Re: [PATCH 1/2 v2] kprobe: Do not use uaccess functions to access kernel memory that can fault

From: Joel Fernandes
Date: Tue Feb 26 2019 - 10:24:53 EST

On Fri, Feb 22, 2019 at 11:27:05AM -0800, Alexei Starovoitov wrote:
> On Fri, Feb 22, 2019 at 09:43:14AM -0800, Linus Torvalds wrote:
> >
> > Then we should still probably fix up "__probe_kernel_read()" to not
> > allow user accesses. The easiest way to do that is actually likely to
> > use the "unsafe_get_user()" functions *without* doing a
> > uaccess_begin(), which will mean that modern CPU's will simply fault
> > on a kernel access to user space.
> On bpf side the bpf_probe_read() helper just calls probe_kernel_read()
> and users pass both user and kernel addresses into it and expect
> that the helper will actually try to read from that address.

Slightly related and FWIW, BCC's eBPF-based opensnoop tool [1] installs a
kprobe on do_sys_open to monitor calls to the open syscall globally.

do_sys_open() has prototype:

long do_sys_open(int dfd, const char __user *filename, int flags, umode_t mode);

This causes a "blank" filename to be displayed by opensnoop when I run it on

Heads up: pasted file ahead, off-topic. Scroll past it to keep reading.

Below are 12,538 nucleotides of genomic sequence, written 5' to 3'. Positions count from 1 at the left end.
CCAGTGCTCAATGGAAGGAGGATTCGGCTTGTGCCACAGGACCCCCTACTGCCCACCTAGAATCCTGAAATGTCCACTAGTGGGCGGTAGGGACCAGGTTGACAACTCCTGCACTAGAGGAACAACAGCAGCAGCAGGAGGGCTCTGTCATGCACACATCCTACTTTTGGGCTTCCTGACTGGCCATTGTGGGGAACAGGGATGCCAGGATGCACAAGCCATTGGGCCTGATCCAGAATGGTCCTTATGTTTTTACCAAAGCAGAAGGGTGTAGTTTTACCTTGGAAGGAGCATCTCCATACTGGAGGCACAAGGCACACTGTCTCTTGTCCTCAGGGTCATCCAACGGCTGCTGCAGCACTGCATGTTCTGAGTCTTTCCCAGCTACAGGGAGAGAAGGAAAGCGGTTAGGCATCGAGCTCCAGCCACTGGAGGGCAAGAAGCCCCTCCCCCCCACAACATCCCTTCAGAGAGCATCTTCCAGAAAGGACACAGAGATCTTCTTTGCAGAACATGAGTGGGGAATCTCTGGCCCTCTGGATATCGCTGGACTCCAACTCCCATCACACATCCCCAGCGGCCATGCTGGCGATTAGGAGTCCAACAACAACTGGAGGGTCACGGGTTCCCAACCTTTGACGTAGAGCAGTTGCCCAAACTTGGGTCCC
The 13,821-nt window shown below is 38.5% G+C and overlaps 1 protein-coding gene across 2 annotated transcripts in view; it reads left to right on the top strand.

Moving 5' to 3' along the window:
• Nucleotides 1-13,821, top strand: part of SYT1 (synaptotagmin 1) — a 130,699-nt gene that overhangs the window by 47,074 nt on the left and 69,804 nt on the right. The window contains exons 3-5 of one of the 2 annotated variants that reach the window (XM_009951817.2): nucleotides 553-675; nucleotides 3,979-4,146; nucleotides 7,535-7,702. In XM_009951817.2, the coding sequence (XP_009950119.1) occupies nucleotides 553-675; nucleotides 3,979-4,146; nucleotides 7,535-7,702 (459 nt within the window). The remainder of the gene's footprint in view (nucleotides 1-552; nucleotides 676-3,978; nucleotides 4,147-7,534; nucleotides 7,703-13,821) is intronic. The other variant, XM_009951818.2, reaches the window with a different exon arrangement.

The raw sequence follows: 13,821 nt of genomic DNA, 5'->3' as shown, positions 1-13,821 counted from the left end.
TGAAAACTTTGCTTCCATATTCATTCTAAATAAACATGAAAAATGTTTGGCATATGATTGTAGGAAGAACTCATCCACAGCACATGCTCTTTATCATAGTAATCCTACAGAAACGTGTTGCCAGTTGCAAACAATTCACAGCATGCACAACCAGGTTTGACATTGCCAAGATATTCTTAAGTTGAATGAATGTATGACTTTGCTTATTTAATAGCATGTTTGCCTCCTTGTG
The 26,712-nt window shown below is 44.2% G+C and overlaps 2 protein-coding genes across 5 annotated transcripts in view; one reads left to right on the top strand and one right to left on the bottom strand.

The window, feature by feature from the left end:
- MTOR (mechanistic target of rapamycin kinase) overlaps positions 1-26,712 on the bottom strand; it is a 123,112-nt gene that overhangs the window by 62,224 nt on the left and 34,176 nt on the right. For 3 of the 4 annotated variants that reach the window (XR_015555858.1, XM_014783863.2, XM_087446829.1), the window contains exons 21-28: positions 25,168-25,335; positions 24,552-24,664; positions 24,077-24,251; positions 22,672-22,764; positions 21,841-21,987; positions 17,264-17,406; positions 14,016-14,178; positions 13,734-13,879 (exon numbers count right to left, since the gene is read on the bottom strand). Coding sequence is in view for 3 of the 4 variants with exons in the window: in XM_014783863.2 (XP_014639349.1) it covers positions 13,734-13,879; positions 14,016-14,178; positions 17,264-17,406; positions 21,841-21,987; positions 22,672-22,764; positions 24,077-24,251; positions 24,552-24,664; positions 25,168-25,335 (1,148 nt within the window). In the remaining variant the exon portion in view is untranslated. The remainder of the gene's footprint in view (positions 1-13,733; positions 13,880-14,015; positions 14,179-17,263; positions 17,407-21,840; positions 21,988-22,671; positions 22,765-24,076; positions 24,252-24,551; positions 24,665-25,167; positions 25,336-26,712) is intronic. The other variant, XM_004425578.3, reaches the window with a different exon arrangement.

my Pixel 3 (arm64), possibly because this is a user pointer. However, it
works fine on x86-64.

So it seems to me that on arm64, reading user pointers directly still doesn't
work even if there is a distinction between user/kernel addresses. In that
case reading the user pointer using user accessors (possibly using
bpf_probe_user_read helper) should be needed to fix this issue (as Yonghong
also privately discussed with me).



- Joel

> If __probe_kernel_read will suddenly start failing on all user addresses
> it will break the expectations.
> How do we solve it in bpf_probe_read?
> Call probe_kernel_read and if that fails call unsafe_get_user byte-by-byte
> in the loop?
> That's doable, but people already complain that bpf_probe_read() is slow
> and shows up in their perf report.